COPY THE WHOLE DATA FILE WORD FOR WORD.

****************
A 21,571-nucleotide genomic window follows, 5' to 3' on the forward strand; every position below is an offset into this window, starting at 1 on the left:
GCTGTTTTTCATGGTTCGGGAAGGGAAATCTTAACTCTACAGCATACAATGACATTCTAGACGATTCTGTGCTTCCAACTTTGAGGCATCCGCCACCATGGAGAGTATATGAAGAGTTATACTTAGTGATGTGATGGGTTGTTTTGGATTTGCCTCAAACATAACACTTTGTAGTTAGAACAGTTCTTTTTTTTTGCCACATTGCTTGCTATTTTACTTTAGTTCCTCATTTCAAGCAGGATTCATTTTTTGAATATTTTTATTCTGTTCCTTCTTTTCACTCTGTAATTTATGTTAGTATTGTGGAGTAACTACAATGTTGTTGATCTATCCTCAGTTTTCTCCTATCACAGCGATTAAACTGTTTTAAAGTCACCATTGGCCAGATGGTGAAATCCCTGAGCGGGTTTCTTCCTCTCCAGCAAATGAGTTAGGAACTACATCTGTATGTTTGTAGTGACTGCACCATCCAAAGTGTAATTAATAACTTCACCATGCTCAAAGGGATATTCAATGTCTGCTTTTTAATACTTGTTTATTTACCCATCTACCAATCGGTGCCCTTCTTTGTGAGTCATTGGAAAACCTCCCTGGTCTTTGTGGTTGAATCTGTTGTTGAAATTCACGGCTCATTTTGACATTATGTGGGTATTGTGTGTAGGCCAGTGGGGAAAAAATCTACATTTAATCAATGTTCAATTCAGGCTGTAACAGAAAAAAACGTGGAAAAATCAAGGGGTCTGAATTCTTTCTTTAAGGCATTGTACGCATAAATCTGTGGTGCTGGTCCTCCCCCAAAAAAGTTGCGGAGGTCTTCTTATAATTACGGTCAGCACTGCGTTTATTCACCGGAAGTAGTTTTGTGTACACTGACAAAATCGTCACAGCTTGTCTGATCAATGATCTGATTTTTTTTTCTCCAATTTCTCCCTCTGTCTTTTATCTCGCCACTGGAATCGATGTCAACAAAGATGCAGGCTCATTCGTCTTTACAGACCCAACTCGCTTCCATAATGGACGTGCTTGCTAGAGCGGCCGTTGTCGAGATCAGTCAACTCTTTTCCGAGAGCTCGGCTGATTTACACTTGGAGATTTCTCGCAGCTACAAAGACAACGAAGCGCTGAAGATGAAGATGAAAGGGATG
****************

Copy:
A 21,571-nucleotide genomic window follows, 5' to 3' on the forward strand; every position below is an offset into this window, starting at 1 on the left:
GCTGTTTTTCATGGTTCGGGAAGGGAAATCTTAACTCTACAGCATACAATGACATTCTAGACGATTCTGTGCTTCCAACTTTGAGGCATCCGCCACCATGGAGAGTATATGAAGAGTTATACTTAGTGATGTGATGGGTTGTTTTGGATTTGCCTCAAACATAACACTTTGTAGTTAGAACAGTTCTTTTTTTTTGCCACATTGCTTGCTATTTTACTTTAGTTCCTCATTTCAAGCAGGATTCATTTTTTGAATATTTTTATTCTGTTCCTTCTTTTCACTCTGTAATTTATGTTAGTATTGTGGAGTAACTACAATGTTGTTGATCTATCCTCAGTTTTCTCCTATCACAGCGATTAAACTGTTTTAAAGTCACCATTGGCCAGATGGTGAAATCCCTGAGCGGGTTTCTTCCTCTCCAGCAAATGAGTTAGGAACTACATCTGTATGTTTGTAGTGACTGCACCATCCAAAGTGTAATTAATAACTTCACCATGCTCAAAGGGATATTCAATGTCTGCTTTTTAATACTTGTTTATTTACCCATCTACCAATCGGTGCCCTTCTTTGTGAGTCATTGGAAAACCTCCCTGGTCTTTGTGGTTGAATCTGTTGTTGAAATTCACGGCTCATTTTGACATTATGTGGGTATTGTGTGTAGGCCAGTGGGGAAAAAATCTACATTTAATCAATGTTCAATTCAGGCTGTAACAGAAAAAAACGTGGAAAAATCAAGGGGTCTGAATTCTTTCTTTAAGGCATTGTACGCATAAATCTGTGGTGCTGGTCCTCCCCCAAAAAAGTTGCGGAGGTCTTCTTATAATTACGGTCAGCACTGCGTTTATTCACCGGAAGTAGTTTTGTGTACACTGACAAAATCGTCACAGCTTGTCTGATCAATGATCTGATTTTTTTTTCTCCAATTTCTCCCTCTGTCTTTTATCTCGCCACTGGAATCGATGTCAACAAAGATGCAGGCTCATTCGTCTTTACAGACCCAACTCGCTTCCATAATGGACGTGCTTGCTAGAGCGGCCGTTGTCGAGATCAGTCAACTCTTTTCCGAGAGCTCGGCTGATTTACACTTGGAGATTTCTCGCAGCTACAAAGACAACGAAGCGCTGAAGATGAAGATGAAAGGGATG